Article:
Posted on December 4, 2019
Back in January 2017 I wrote an article for Dancing Times about Project B, the initiative developed by the Royal Academy of Dance to bring focus on increasing the number of boys who are exposed to ballet. It aims to bring dance to more people in more places for their centenary celebrations in 2020. I found learning about the scheme and meeting the people connected with it informative. Iain Mackay, a dance ambassador for Project B, former principal of Birmingham Royal Ballet and current director of the Yorkshire Ballet Summer School, spoke resolutely about how one shouldn’t “put [up] any barriers” when encouraging boys to stay dancing since there will be “enough of them later on”.
Two years later and in the light of a very public misspeaking on the part of journalist Lara Spencer on Good Morning America, one of the US’ most widely watched breakfast television shows, my perspective has changed. I’m disappointed. I wrote in my article that the ballet industry had a duty to work hard to show people into our esoteric world, but now feel the emphasis on change should actually be on some parts of our wider social culture.
Spencer spoke on the “pop news” segment of the morning show on August 22, referring to Prince George’s study of ballet. Her comments and tone of voice made it clear the journalist was ridiculing the young prince’s choice of hobby. Gia Kourlas, dance critic of the New York Times, rightly described Spencer as: “perpetuating a tired, homophobic stereotype: that ballet is not a suitable profession for men”. Though the work to improve and open up our world is never done, my training and work as a practitioner has seemingly always focused on proving classical ballet’s worth and relevancy. Whilst I know Spencer’s views are not reflected by the vast majority, it’s unnerving that outdated ideas surrounding who should dance persists under the surface, ready to slip out in a moment of indiscreet, “un-PR-ed” thought.
It was positive to see the online reaction from the dance community towards Spencer’s off-the-cuff comment, with male dancers all over the world posting videos and photographs talking about the struggles they faced growing up and learning to dance in a culture that identifies ballet as a female pursuit. Some of our industry’s most influential male figures wrote cogently and thoughtfully about the values that a life in dance had taught them. I’m hoping it helps people realise ballet, like other art forms, teaches us about our own humanity. This educative tone was evident in Spencer’s on screen apology and panel discussion on August 26 with Robbie Fairchild, former principal of New York City Ballet and star of Christopher Wheeldon’s An American in Paris, Travis Wall of the US version of So You Think You Can Dance and Fabric Calmels, principal of The Joffrey Ballet. The four positioned the discussion around engendering a more empathetic environment for children to experience what they wished; stopping outmoded ideas impinging on someone’s desire “to follow their dreams”. It’s a positive message, but is it perhaps a little too simplistic and saccharine for 2019? Did Spencer truly change her mind, or was a producer thinking about damage limitation?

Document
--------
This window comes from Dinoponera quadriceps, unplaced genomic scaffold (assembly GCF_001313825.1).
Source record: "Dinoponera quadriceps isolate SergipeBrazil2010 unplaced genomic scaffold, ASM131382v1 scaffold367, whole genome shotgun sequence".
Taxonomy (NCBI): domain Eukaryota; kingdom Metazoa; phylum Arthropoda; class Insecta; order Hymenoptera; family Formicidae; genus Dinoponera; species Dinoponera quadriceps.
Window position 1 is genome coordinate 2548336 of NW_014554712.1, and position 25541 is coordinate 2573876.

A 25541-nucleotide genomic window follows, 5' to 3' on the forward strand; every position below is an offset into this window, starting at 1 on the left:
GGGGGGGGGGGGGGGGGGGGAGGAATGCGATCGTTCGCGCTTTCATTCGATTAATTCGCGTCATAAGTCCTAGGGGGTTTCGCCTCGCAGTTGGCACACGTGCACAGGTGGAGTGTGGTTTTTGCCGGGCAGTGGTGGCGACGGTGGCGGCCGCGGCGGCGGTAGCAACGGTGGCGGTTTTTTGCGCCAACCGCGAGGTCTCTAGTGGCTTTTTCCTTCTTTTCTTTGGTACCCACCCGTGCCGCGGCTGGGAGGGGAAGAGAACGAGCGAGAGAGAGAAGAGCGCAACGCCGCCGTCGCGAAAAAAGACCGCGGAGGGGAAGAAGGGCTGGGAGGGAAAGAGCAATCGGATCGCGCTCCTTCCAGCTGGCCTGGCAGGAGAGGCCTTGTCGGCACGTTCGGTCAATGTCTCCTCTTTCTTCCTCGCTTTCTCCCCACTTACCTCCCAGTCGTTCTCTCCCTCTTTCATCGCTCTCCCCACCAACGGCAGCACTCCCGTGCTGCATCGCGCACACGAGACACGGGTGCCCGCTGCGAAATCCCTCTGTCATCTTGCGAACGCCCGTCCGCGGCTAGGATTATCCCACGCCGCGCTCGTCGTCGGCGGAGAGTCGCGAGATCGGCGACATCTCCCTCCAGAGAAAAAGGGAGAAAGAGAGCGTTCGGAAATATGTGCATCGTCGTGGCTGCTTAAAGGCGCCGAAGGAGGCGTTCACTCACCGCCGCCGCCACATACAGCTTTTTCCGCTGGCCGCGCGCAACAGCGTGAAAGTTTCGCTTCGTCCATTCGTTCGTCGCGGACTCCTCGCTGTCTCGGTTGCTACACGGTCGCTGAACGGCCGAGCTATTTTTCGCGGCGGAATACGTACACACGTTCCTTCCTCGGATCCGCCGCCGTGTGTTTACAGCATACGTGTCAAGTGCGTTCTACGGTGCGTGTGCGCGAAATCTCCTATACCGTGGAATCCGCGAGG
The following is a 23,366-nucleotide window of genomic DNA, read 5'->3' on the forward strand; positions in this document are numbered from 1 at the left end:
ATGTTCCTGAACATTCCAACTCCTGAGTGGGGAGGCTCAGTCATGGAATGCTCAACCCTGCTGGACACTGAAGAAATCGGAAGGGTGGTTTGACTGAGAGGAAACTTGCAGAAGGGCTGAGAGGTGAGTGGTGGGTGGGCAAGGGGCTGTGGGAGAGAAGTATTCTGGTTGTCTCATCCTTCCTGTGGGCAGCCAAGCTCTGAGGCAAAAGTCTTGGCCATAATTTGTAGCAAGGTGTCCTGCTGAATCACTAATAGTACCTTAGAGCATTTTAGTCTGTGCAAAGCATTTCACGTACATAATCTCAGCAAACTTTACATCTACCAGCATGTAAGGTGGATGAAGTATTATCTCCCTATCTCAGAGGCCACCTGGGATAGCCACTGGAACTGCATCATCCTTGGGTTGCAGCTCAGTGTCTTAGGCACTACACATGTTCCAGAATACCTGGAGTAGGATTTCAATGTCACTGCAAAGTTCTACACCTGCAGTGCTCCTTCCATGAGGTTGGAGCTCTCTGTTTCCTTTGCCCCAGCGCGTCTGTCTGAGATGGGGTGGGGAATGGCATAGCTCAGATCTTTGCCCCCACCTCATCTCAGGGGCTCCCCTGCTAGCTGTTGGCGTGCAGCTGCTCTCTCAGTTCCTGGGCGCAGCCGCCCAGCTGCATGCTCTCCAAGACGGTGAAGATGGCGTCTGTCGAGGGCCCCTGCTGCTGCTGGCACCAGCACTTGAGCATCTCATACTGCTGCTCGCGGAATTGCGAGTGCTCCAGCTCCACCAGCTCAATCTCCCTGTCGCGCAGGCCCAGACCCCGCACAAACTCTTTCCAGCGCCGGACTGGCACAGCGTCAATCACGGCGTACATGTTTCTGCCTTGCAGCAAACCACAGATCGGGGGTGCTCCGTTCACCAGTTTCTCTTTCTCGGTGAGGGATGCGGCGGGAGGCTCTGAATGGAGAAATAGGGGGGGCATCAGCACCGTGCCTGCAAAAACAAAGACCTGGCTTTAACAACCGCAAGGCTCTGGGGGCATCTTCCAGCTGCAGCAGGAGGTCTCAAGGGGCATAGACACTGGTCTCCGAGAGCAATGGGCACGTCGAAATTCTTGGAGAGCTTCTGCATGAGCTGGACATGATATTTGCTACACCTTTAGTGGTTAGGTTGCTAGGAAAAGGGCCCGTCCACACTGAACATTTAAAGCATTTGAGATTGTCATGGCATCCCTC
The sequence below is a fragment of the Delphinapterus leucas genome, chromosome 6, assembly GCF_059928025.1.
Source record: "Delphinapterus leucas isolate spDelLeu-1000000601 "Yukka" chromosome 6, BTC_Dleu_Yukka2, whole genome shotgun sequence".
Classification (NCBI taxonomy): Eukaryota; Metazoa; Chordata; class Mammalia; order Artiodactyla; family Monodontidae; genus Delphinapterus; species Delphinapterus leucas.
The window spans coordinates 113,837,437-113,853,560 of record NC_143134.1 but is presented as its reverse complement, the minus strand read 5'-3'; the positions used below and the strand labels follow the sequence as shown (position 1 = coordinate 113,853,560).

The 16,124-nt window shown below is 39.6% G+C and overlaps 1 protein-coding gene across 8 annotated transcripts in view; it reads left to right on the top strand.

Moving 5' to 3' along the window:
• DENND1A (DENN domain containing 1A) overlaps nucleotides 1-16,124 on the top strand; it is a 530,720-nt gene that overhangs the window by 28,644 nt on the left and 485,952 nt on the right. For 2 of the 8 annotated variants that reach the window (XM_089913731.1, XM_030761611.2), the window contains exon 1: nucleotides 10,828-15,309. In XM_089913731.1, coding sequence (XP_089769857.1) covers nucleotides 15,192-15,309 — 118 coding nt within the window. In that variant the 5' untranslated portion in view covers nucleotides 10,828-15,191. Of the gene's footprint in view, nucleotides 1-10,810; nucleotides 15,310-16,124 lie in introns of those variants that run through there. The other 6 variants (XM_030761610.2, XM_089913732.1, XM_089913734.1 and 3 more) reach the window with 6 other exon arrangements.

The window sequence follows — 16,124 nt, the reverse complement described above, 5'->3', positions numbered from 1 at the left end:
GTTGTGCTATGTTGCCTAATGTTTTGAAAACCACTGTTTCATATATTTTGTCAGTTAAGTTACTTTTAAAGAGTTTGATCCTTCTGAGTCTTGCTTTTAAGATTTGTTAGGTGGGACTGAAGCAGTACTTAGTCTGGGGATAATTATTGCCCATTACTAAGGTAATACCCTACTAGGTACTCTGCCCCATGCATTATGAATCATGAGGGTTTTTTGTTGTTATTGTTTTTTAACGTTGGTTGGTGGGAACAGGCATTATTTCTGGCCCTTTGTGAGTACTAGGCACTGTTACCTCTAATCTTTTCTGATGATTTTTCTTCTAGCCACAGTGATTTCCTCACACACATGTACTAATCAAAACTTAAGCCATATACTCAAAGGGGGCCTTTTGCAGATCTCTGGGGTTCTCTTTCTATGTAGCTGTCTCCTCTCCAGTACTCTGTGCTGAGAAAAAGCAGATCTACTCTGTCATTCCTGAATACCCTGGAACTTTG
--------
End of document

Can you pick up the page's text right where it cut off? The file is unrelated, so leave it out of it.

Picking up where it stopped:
George Williamson, a choreographer from the UK, made illuminating comments on the topic in The Independent on the August 31, highlighting issues I’ve thought about a lot as a male dancer. Williamson wrote about the defence of men in ballet and how we are generally swift to assert how male dancers display strength and athletic prowess. Classical ballet is an art form that pivots of the contrast between masculine and feminine, but what does that mean when it’s starting to feel like we should question the message this sends out? Williamson and colleagues of mine talk about ballet propagating a heteronormative view of the human experience: “We are taught that there is nothing worse than being compared to a girl.” Williamson’s comment is obviously part of a wider discussions concerning how women are viewed in our society, but how feminism and patriarchal ideas tinge the ballet stage is significant. For me, it’s the effect on the men who operate within the industry that hasn’t been looked at in great enough depth.
Though Spencer’s comments weren’t obviously connected with discussions of sexuality within ballet, I see it as a gateway to examine why people are still uncomfortable thinking about queerness and dance. The headline on the cover of the Dancing Times’ October issue (“Ballet and Gay Men”) is emboldening and should form part of a discussion of what ballet means to us today. Ballet and dance has the potential to reflect our humanity in all its tones. Ballets like Kenneth MacMillan’s Manon or Mayerling look at human desire – sexual, romantic and material – with an uncompromising and visceral scope. I’m left wondering whether a ballet on a queer theme would be as engaging? I can’t wait to sit in a theatre and think about the answer.
Pictured: James Whiteside, an openly gay man who is also a principal with American Ballet Theatre, in Frederick Ashton’s Symphonic Variations. Photograph by Marty Sohl/American Ballet Theatre.